Municipalities and other public entities at times need to borrow money by issuing bonds.
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However, if the bonds could be insured against credit losses and the insurer was a triple-A institution the bonds would be as well. This was a high-risk insurer insuring low-risk municipalities. The excellent credit quality of public lenders meant that the losses historically were close to non-existent — MBIA even bragged about their no-loss track record. If there is no perceived risk of loss then there is no real need to set aside reserves to tackle losses and the company hence had absurdly small reserves. The company ventured into taking risks further and further away from its historical home turf and started to invest in CDOs, CDO-squared and even bought and securitized bad tax receipt portfolios that they then insured themselves!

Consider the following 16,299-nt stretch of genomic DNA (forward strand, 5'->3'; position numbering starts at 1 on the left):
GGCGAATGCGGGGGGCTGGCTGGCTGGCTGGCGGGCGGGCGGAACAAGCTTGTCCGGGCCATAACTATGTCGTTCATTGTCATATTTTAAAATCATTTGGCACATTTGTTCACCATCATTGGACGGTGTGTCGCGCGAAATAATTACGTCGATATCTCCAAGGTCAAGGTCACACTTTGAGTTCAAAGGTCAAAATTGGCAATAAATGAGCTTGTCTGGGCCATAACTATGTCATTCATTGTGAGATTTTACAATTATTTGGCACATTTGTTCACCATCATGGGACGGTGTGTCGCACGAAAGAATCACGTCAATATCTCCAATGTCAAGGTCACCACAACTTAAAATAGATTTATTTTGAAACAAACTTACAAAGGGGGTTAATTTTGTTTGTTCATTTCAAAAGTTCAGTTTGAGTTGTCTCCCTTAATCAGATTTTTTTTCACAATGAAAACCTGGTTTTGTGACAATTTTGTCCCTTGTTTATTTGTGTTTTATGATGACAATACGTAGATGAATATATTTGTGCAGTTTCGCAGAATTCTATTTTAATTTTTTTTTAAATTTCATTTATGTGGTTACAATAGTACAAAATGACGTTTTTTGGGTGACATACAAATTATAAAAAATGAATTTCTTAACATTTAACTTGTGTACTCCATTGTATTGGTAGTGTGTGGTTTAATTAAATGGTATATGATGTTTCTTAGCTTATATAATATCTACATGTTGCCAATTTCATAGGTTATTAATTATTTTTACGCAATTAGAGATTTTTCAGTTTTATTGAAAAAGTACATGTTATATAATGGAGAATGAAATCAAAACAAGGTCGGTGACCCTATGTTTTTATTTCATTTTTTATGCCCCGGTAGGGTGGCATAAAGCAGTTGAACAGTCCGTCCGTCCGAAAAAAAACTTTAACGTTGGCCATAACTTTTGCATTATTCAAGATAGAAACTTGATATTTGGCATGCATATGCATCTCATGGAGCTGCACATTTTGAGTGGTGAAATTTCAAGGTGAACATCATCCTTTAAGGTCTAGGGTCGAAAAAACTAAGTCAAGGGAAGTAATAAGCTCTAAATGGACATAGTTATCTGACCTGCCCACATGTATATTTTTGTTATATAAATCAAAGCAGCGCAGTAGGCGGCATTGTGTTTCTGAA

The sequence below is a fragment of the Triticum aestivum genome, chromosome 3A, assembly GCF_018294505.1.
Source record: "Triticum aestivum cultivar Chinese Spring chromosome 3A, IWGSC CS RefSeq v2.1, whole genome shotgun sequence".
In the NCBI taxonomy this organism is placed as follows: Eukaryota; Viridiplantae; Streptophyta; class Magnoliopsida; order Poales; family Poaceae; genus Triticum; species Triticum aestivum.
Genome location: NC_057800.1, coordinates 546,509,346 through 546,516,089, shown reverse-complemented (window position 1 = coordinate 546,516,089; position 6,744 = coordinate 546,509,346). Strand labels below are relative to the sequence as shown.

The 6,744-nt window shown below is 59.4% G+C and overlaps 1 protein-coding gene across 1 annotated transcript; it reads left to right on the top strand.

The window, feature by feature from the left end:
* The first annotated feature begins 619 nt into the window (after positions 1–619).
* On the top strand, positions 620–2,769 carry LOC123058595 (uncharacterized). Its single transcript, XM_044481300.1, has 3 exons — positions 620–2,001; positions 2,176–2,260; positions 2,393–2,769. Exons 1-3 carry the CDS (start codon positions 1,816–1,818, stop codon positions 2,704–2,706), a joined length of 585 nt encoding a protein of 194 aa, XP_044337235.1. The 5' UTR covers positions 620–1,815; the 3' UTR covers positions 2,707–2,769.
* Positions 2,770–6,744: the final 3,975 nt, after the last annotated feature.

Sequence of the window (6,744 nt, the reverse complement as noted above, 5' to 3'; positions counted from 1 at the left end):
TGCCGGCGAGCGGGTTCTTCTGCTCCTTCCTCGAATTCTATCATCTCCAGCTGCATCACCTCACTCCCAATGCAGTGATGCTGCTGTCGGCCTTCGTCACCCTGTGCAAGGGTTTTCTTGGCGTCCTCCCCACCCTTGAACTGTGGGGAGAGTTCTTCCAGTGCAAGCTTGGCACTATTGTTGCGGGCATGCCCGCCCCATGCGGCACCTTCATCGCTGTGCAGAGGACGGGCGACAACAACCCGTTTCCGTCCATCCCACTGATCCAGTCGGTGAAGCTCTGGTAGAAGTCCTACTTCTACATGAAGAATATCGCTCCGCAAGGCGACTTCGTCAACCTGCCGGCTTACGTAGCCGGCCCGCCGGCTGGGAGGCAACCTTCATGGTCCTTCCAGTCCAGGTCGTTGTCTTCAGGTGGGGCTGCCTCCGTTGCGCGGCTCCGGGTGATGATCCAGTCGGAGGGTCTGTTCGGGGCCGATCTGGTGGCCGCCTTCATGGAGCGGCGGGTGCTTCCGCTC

Gotham Partners founded by Ackman and David Berkowitz saw this house of cards as the shorting opportunity of a lifetime. Ackman also communicated his view to credit agencies, regulators, analysts and journalists. Without the rating there was no business model. A borrower in the repo market could take that cash for a single night, for example, to cover purchases made the day before.
But something went awry this week: The cost of taking out a loan in the repo market shot sharply higher starting on Monday, which caught people off guard. Interest rates on overnight loans, which have averaged roughly 2.
How Do Hedge Funds Get Away With It? Eight Theories